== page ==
Wednesday, June 7, 2017

A Big Advance in Cancer Care

One May 23 a very significant event took place in the history of cancer treatment. The FDA approved use of an existing drug for first line treatment of cancers based purely on specific DNA changes in the tumor, regardless of the body site of the tumor.

This is a first for the FDA. All previous cancer drug approvals have been for cancer originating in specific body site such as colon, breast, lung, etc.

This is a long post, but I want to describe the context so you can understand the significance of this event.

After the human genome was sequenced at the beginning of the 21st century, cancer researchers began to discover that some DNA changes were common in cancers originating in the same site: for example, a particular DNA mutation in the gene called BRAF is common in colon cancers. Drugs - called targeted therapies - were developed to kill cells with that specific mutation. Similar targeted therapies were developed for other mutations, which had common occurrence in other tumor sites.

Targeted therapies were a great advance and they are still being developed. But most of them produce drug resistance. The drug kills the cells at which it is aimed, but the tumor evolves. Yes, just like Darwin described: other cells in the tumor do not carry the targeted mutation and are thus more adapted to their environment and outcompete the targeted cells. The drug stops working and the tumor grows again: cancer recurrence.

In a separate thread, cancer researchers have wondered since the 1960s why the immune system doesn't attack tumors. One core answer to that question is provided by Siddhartha Mukherjee in "The Emperor of All Maladies": cancer is us. It is not a foreign substance or organism in the body, it is our own cells that have sustained DNA damage and lost control over their growth and division. Thus the immune system does not generally recognize cancer cells as foreign.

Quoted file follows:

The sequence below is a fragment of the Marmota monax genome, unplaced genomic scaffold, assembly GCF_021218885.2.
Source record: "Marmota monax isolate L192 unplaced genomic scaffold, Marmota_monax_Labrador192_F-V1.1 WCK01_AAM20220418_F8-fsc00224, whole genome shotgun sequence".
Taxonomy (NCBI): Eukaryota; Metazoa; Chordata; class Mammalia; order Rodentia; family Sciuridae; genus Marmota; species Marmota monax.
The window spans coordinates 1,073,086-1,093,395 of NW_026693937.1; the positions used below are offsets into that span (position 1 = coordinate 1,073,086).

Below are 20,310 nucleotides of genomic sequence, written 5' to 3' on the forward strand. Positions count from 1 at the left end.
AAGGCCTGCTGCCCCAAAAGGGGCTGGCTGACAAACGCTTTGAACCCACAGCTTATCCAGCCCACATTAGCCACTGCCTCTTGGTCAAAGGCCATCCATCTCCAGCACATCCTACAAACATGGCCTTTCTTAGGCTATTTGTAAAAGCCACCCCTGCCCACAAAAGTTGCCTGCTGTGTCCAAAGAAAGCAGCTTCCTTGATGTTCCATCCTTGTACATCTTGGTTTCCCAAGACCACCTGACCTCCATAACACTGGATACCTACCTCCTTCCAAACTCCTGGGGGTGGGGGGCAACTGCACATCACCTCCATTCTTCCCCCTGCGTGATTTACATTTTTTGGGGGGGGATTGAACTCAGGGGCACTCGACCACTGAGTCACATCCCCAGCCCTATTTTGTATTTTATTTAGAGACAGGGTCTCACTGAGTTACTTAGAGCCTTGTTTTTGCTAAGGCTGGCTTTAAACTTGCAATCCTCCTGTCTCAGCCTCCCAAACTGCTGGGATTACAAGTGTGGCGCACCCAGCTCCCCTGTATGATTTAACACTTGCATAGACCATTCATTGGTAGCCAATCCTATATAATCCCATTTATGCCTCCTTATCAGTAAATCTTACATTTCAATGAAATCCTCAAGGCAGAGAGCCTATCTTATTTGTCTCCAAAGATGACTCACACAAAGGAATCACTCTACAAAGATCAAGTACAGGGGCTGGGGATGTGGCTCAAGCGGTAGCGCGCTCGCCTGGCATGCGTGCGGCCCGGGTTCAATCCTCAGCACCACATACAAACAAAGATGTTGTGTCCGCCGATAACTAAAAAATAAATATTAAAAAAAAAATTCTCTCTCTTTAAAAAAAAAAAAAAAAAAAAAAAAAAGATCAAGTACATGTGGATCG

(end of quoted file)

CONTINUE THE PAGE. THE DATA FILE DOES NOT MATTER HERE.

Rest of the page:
The immune system is incredibly complex. But knowing the human genome and being able to use that knowledge as a scaffold has allowed researchers to gain much more understanding of adaptive immune cell function; specifically the proteins on the surface of T cells and B cells, the core components of the adaptive immune system.

The most significant discovery in this realm so far was that some tumors could "hide" from the immune system by manufacturing a specific protein (PD-L1). Drug companies were able to make drugs that target that protein, unmasking the tumor cells and "releasing the brakes" on the immune system so that it would attack the tumor.

Results have been spectacular. It is not an exaggeration to say that this has been the single most significant impact on cancer care in decades. Cancers that were death sentences before these drugs, such as the first approved cancer type, metastatic melanoma, suddenly were treatable and some patients cancers disappeared completely (e.g. Jimmy Carter).

This class of drug is called immunotherapy for obvious reasons.

Unfortunately, these drugs don't work for all tumors. They currently produce a partial or complete response in about 30-40% of the cancers in which they are most used. So the obvious question is: why? And can we tell ahead of time which patients will benefit?

One of the drugs (pembrolizumab, marketed by Merck in the US as Keytruda) uses a biomarker to try to determine a patient's likely response. A biomarker is just a biological factor you can measure. Simple examples are weight or blood type. A more complex one (to measure) is amount of PD-L1 produced by a tumor. Pembrolizumab was believed to work in patients with "high" PD-L1 expression and was approved by the FDA for patients with that biomarker - in specific cancers.

[Full disclosure: I used to be employed by Merck but I have no current financial interest]

But more recent research has shown that what might really tell us which patients will respond to immunotherapies is how many mutations they have in their tumor cells' DNA. DNA is the template for proteins; DNA mutations can result in changes in the proteins produced. The theory is that the more mutations a cell has, the more changes are likely to occur in the proteins the cell has on its surface. And the more protein changes on the cell surface, the more likely the immune system will recognize the cell as "bad" and kill it.

As I've described in previous posts and above, cancer is a disease of the DNA. Accumulated mutations eventually activate an oncogene, causing cells to lose control over growth and division, or mutations disable a tumor suppressor gene, leading to the same problem.

Cells have multiple mechanisms to repair DNA damage and do so on a regular basis. But if you end up with mutations in the repair mechanisms, you're in trouble. One of these mechanism is mismatch repair. Loss of the mismatch repair mechanism can lead to one specific type of hypermutation called microsatellite instability.

These two characteristics of tumor DNA lead to high tumor mutational load. Remember that a high number of mutations seems to increase the likelihood that a tumor will respond to immunotherapy.